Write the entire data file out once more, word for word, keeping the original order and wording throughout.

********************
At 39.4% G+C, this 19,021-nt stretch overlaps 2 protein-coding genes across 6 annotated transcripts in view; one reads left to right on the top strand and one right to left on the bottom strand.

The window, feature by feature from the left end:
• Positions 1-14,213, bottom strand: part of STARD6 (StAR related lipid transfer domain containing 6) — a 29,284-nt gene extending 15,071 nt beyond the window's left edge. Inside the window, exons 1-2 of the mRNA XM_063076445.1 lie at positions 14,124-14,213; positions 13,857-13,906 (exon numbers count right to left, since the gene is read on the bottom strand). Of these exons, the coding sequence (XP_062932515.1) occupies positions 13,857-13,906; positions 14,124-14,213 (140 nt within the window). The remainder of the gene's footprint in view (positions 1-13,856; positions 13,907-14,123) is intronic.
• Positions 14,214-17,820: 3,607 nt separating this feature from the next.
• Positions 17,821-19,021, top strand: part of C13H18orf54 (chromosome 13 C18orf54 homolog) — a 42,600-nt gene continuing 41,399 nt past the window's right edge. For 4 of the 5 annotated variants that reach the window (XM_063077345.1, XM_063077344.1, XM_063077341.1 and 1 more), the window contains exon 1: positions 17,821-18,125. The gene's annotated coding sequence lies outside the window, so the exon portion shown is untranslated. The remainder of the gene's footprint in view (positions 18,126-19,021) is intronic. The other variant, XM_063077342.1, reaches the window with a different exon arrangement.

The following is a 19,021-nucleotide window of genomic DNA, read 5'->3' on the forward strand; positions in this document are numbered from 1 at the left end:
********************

At 39.4% G+C, this 19,021-nt stretch overlaps 2 protein-coding genes across 6 annotated transcripts in view; one reads left to right on the top strand and one right to left on the bottom strand.

The window, feature by feature from the left end:
• Positions 1-14,213, bottom strand: part of STARD6 (StAR related lipid transfer domain containing 6) — a 29,284-nt gene extending 15,071 nt beyond the window's left edge. Inside the window, exons 1-2 of the mRNA XM_063076445.1 lie at positions 14,124-14,213; positions 13,857-13,906 (exon numbers count right to left, since the gene is read on the bottom strand). Of these exons, the coding sequence (XP_062932515.1) occupies positions 13,857-13,906; positions 14,124-14,213 (140 nt within the window). The remainder of the gene's footprint in view (positions 1-13,856; positions 13,907-14,123) is intronic.
• Positions 14,214-17,820: 3,607 nt separating this feature from the next.
• Positions 17,821-19,021, top strand: part of C13H18orf54 (chromosome 13 C18orf54 homolog) — a 42,600-nt gene continuing 41,399 nt past the window's right edge. For 4 of the 5 annotated variants that reach the window (XM_063077345.1, XM_063077344.1, XM_063077341.1 and 1 more), the window contains exon 1: positions 17,821-18,125. The gene's annotated coding sequence lies outside the window, so the exon portion shown is untranslated. The remainder of the gene's footprint in view (positions 18,126-19,021) is intronic. The other variant, XM_063077342.1, reaches the window with a different exon arrangement.

The following is a 19,021-nucleotide window of genomic DNA, read 5'->3' on the forward strand; positions in this document are numbered from 1 at the left end: